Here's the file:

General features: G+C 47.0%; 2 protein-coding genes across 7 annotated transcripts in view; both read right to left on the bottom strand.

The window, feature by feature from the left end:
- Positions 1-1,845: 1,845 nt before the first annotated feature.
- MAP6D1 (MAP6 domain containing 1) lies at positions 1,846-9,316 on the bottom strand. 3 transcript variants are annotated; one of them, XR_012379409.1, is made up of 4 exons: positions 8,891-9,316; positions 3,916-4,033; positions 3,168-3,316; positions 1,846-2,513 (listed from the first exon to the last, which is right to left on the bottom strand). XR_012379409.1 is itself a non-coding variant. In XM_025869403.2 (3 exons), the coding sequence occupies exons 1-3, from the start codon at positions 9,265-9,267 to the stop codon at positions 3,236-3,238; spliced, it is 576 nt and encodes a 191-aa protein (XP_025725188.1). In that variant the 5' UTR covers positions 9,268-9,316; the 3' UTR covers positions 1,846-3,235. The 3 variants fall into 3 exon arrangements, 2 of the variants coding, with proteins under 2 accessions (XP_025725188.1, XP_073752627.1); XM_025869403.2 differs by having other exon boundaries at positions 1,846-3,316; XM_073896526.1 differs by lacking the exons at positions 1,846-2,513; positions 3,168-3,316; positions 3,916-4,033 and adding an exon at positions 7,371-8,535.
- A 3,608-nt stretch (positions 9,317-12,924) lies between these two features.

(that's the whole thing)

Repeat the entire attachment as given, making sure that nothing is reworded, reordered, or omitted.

General features: G+C 47.0%; 2 protein-coding genes across 7 annotated transcripts in view; both read right to left on the bottom strand.

The window, feature by feature from the left end:
- Positions 1-1,845: 1,845 nt before the first annotated feature.
- MAP6D1 (MAP6 domain containing 1) lies at positions 1,846-9,316 on the bottom strand. 3 transcript variants are annotated; one of them, XR_012379409.1, is made up of 4 exons: positions 8,891-9,316; positions 3,916-4,033; positions 3,168-3,316; positions 1,846-2,513 (listed from the first exon to the last, which is right to left on the bottom strand). XR_012379409.1 is itself a non-coding variant. In XM_025869403.2 (3 exons), the coding sequence occupies exons 1-3, from the start codon at positions 9,265-9,267 to the stop codon at positions 3,236-3,238; spliced, it is 576 nt and encodes a 191-aa protein (XP_025725188.1). In that variant the 5' UTR covers positions 9,268-9,316; the 3' UTR covers positions 1,846-3,235. The 3 variants fall into 3 exon arrangements, 2 of the variants coding, with proteins under 2 accessions (XP_025725188.1, XP_073752627.1); XM_025869403.2 differs by having other exon boundaries at positions 1,846-3,316; XM_073896526.1 differs by lacking the exons at positions 1,846-2,513; positions 3,168-3,316; positions 3,916-4,033 and adding an exon at positions 7,371-8,535.
- A 3,608-nt stretch (positions 9,317-12,924) lies between these two features.